Mankins is retiring after 11 NFL seasons, 161 games and two conference titles, the Buccaneers announced Monday. The 33 year old is believed to be the only player known to play on a torn ACL, and he did so for almost the entire 2011 season. He also played in the Super Bowl that year with a torn MCL in the opposite knee.
The story encapsulates the fierceness with which Mankins played for more than a decade. After his rookie deal expired, the former first-round pick was franchised before becoming the highest-paid guard in football on a six-year deal. The Patriots traded him to before the 2014 season to Tampa Bay, where he played in 31 of 32 possible games.
While many would have taken the trade as a ticket to an early vacation in Florida, Mankins played at a high level for his final two seasons. Constantly fending off the wear and tear that comes with a career in the trenches, he evolved with the game even as the burden on interior offensive linemen became far greater. He will undoubtedly garner Hall of Fame consideration amid a wave of high-profile offensive line retirements over the past few seasons.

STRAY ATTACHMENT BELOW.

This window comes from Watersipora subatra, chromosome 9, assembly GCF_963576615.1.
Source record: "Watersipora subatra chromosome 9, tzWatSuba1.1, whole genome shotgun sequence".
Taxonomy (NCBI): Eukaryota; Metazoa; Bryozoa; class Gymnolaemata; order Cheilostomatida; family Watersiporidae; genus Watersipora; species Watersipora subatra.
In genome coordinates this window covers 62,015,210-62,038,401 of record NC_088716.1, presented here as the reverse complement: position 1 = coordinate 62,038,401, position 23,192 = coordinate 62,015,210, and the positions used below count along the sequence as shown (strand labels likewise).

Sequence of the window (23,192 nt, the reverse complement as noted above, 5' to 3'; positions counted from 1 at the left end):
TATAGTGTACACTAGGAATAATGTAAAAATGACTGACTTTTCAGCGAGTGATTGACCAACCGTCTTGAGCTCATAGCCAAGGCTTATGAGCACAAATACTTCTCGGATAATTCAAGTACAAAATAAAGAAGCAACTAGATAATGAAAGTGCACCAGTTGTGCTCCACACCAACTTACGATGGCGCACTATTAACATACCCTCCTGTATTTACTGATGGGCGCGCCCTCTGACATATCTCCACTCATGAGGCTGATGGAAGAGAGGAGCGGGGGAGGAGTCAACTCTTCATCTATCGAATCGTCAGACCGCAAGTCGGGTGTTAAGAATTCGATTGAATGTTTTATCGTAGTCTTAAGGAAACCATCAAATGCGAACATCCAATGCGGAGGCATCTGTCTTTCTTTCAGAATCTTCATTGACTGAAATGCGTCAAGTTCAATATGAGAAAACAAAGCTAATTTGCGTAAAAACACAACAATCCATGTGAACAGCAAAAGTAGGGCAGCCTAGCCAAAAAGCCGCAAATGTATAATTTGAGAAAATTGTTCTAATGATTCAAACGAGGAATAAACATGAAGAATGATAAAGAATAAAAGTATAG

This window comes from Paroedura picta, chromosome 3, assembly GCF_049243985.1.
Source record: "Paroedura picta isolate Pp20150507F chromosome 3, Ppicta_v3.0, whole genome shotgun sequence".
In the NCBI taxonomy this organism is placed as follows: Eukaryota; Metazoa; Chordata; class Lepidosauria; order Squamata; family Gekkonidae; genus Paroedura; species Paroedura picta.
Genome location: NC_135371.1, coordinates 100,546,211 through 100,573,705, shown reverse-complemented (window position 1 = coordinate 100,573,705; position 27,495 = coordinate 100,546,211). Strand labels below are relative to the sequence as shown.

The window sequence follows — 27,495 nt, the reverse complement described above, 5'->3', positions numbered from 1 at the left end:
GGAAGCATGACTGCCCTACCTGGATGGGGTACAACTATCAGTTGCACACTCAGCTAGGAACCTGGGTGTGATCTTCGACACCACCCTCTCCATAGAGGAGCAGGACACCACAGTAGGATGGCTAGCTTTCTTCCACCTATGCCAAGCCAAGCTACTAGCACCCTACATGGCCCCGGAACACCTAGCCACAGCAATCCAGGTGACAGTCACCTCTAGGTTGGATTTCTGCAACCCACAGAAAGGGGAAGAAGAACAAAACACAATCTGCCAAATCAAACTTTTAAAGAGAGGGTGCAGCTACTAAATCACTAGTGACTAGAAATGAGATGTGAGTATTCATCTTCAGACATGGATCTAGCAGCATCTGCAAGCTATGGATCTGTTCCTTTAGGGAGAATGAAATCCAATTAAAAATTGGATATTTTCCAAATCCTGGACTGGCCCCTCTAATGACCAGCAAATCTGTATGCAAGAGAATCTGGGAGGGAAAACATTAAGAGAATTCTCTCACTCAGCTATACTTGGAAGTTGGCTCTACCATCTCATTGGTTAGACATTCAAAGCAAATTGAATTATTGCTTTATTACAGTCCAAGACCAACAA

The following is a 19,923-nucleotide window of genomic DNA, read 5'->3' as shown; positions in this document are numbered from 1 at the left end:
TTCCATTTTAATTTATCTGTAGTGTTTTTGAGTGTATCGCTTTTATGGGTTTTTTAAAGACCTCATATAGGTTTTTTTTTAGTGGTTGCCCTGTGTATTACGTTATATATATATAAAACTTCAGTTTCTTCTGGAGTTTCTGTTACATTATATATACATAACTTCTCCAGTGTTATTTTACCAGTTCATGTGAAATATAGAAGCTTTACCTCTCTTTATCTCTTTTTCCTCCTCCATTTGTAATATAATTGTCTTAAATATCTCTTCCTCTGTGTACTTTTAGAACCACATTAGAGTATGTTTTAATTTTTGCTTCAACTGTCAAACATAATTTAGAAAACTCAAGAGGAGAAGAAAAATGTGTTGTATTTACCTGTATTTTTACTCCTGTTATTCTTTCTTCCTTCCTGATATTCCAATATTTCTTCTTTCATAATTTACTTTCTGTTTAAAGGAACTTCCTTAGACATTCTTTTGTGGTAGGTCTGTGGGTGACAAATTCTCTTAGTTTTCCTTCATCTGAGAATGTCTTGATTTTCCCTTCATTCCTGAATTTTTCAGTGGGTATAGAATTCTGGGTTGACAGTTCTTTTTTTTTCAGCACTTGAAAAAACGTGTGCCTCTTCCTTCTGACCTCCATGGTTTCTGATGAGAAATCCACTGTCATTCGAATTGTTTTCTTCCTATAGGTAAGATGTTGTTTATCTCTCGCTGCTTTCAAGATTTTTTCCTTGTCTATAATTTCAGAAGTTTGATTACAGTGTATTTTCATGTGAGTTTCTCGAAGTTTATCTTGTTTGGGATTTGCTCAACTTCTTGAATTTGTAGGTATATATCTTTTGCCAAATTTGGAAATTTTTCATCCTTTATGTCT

Mankins will go down as one of the centerpieces of the Patriot dynasty and lasted longer than so many of Bill Belichick's rotating pieces. Though Mankins never won a Super Bowl title -- both chances were thwarted by the Giants in 2007 and 2011 -- he was a stalwart on a team that helped revolutionize the way offense was played in the NFL.